It’s time to check your RPMs and Location for the traffic each post is receiving.
- Post 1 – 100 sessions: Getting majority US traffic and $40RPM.
- Post 2 – 500 sessions: Getting majority Indonesian traffic and $8RPM.
So what does each post earn over a month?
Both posts are earning $4. Yet that 100 session post is receiving one fifth of the traffic for the same money.
I share this example to show you that traffic isn’t everything when it comes to deciding on updating vs new posts.
Sometimes you need to dive a little deeper to see what RPMs and what traffic locations your post has to see its true potential.
Especially if we go back to the examples, if you get 100 more views on Post 1, you’ve doubled your money.
If you wanted to do the same on Post 2 – you’d need to get 500 more views! That’s so much more work!
Did you know you can check the location of traffic for new posts too? Using KeySearch, the default is to show you worldwide results when looking up a keyword. So if the search volume is 10,000 a month worldwide, change it to the US, for example, to see the search volume for that country. It may then rebalance the volume to show you the majority from that country, or it may show you it’s not popular there at all!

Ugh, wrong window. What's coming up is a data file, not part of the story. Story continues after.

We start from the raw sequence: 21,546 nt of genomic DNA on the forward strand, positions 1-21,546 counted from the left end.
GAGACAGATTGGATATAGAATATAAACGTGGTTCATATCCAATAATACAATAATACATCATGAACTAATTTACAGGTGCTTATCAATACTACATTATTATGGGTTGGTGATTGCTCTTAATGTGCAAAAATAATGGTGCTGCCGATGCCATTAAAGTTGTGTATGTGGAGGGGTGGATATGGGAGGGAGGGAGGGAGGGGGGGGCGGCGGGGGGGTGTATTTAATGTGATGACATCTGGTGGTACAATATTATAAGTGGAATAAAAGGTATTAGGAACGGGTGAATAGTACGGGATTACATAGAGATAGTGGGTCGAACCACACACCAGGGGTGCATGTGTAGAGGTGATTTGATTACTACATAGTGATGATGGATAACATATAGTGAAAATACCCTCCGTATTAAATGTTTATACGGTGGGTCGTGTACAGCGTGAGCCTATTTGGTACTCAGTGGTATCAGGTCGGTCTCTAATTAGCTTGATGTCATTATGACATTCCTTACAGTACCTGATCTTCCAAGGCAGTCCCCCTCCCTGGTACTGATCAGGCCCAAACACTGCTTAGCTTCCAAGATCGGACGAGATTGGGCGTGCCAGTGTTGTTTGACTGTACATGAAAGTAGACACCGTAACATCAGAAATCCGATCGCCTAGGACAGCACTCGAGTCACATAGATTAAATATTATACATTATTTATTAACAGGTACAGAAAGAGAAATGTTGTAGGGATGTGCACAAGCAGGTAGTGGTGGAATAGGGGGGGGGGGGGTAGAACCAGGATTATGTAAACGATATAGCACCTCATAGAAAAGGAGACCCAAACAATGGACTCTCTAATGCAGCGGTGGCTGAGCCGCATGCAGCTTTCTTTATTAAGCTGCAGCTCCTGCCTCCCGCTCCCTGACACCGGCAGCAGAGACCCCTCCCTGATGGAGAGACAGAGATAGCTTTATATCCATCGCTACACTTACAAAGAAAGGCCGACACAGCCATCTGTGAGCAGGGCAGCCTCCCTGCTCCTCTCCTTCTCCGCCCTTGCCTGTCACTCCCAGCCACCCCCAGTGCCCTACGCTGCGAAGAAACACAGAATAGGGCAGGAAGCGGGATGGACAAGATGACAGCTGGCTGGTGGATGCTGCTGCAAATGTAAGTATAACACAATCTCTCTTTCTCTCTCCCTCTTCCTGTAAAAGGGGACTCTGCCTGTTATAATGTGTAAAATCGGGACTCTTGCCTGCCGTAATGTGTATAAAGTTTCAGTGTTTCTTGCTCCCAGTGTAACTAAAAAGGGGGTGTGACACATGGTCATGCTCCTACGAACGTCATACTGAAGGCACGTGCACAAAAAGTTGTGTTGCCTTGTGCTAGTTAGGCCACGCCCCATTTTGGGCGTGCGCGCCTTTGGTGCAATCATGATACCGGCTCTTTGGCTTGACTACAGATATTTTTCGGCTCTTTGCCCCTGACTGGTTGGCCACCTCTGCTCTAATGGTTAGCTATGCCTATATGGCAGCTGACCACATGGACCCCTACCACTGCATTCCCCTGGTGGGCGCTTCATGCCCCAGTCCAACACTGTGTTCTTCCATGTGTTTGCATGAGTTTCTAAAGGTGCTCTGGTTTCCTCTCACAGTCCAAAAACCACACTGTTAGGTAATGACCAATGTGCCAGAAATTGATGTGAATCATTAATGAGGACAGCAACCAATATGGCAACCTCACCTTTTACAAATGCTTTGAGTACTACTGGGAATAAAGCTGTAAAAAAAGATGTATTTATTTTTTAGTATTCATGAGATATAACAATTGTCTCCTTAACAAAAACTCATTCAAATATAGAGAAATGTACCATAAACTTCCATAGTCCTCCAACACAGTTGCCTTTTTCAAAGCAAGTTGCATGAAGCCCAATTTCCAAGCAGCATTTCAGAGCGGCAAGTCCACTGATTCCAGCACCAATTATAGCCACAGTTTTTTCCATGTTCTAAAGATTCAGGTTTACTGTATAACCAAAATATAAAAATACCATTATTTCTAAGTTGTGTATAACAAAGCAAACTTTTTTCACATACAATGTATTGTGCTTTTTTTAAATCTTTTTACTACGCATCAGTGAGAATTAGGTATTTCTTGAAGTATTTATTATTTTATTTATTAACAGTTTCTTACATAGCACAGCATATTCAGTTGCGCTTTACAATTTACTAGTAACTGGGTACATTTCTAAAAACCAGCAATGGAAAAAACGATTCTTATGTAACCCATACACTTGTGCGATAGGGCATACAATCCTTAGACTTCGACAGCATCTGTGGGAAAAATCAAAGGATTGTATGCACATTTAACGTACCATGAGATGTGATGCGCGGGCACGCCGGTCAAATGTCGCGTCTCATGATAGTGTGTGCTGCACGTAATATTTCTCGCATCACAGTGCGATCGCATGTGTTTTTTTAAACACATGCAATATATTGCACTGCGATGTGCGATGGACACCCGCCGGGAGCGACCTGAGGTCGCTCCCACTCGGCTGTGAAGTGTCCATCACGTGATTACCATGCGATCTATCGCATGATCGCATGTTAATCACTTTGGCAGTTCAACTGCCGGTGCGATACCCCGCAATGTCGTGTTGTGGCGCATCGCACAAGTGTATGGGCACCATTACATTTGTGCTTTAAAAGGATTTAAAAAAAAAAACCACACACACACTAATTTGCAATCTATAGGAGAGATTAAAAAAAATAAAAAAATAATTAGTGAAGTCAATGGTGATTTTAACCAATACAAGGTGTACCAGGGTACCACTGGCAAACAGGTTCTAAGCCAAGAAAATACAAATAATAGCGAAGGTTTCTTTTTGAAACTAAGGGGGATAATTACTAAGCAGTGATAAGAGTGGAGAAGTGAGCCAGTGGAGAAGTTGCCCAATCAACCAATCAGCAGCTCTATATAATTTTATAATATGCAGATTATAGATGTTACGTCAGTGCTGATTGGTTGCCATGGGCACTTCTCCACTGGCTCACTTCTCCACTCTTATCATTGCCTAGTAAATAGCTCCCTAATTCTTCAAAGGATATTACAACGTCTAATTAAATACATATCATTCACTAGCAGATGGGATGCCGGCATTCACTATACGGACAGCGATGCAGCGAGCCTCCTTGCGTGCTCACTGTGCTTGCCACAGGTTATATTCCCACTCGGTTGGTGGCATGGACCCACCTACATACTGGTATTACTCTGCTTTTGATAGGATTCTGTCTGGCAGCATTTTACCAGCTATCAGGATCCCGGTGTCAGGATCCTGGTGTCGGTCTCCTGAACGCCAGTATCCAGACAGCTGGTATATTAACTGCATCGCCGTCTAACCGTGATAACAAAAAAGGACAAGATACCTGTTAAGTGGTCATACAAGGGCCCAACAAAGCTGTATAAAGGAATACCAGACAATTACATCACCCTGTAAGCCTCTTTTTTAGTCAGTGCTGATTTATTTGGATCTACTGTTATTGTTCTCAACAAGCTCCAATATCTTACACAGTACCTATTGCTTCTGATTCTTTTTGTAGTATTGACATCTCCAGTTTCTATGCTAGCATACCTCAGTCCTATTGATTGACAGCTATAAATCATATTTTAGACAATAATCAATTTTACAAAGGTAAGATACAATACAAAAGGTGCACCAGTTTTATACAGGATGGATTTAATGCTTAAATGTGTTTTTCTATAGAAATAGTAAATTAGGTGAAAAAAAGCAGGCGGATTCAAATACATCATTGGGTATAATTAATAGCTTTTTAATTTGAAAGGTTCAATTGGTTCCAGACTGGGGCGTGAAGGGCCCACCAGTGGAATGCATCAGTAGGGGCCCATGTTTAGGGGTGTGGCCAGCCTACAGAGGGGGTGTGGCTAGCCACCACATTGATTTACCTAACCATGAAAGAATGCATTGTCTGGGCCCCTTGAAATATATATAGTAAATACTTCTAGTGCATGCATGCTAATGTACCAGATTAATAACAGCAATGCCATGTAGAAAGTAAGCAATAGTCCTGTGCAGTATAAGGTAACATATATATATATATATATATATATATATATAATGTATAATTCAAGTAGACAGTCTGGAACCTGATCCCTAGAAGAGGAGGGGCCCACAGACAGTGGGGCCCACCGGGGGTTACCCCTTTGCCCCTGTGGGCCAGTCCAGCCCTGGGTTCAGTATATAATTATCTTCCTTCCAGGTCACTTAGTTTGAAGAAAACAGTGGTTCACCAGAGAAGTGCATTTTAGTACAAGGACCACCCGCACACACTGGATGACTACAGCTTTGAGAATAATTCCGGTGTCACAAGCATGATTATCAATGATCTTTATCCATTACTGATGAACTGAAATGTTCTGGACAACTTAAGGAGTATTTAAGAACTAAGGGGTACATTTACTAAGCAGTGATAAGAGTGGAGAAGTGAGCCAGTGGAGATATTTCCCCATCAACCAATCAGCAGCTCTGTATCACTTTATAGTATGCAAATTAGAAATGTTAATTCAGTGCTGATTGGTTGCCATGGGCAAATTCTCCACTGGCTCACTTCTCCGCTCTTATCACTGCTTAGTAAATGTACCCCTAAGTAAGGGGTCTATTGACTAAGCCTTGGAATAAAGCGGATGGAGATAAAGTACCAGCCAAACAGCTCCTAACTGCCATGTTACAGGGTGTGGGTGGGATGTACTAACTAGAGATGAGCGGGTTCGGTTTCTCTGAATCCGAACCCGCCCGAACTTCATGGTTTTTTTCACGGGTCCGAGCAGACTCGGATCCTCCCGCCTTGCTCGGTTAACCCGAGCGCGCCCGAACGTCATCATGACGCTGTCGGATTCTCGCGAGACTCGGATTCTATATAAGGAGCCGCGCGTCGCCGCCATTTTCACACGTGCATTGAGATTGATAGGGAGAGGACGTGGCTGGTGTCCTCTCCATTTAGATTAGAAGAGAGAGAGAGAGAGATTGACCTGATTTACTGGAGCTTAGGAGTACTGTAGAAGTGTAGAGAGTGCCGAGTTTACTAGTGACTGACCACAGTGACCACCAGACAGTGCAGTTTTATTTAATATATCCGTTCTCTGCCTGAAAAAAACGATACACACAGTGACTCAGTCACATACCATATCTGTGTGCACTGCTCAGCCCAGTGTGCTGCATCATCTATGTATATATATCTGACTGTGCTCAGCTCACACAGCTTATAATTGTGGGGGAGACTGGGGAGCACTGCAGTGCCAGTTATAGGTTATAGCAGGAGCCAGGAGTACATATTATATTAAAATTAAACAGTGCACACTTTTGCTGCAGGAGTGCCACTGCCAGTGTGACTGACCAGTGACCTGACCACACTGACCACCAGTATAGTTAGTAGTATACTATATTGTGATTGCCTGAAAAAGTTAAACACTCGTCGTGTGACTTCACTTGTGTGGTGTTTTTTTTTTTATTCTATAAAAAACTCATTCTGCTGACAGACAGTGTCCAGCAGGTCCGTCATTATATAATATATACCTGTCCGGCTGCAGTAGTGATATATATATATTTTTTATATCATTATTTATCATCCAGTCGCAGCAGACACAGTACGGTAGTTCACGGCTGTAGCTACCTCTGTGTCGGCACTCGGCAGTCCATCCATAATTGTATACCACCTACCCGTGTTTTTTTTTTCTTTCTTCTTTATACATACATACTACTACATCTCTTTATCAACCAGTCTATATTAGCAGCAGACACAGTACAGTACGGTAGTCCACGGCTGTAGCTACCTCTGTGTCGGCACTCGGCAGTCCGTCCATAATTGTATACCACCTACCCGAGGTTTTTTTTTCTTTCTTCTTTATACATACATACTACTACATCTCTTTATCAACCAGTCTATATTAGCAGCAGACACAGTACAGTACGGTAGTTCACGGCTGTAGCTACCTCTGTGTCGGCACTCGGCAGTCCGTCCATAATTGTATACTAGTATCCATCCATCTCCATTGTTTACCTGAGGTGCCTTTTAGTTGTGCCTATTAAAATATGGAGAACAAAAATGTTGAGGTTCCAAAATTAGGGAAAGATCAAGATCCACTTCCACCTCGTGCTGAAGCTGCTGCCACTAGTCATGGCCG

Think of Updates as Pay Rises
We recently ran an update challenge in our Facebook group for our Eat Your Words and Unscramble Your Stats readers. The challenge was to update 5 posts, and track them a month or more later to see how they’d gone so far.
The results have been fantastic. One blogger’s posts are already estimated to earn her an extra $500US this year! Our results were similar, with an estimated $400US/year increase in our earnings. That’s including some posts that we’d already updated multiple times as well.
A Ratio Can Help To Find Balance
If you’re a newer blog (let’s say under 2 years old), your focus will probably still be on new content. However, you’ve probably learnt a tonne of information since you started, so those first few posts could probably still benefit from an update. So your ratio may be 80% new content, and 20% updates.
If you’re an older blog, it may be smarter to start slogging through 80-100% updates for a while to unearth those golden nuggets that you created 5+ years ago. It could be a recipe that ranked before falling off the radar, or one with zero helpful content for your readers and blurry iPhone photos.
At the end of the day, your aim is to have a blog where a reader can look through your site and find consistency.
You want your readers to find recipes that work, beautiful photography and helpful content that gives them confidence to cook more and come back to your site again and again.
A site with all good content, not just the latest new stuff, builds brand trust and authority as well. This is always a good thing in both your readers’ and Google’s eyes.
Eat Your Words – Keyword Research for Food Bloggers
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Diving deeper into your current site, what action can you take next to improve your content?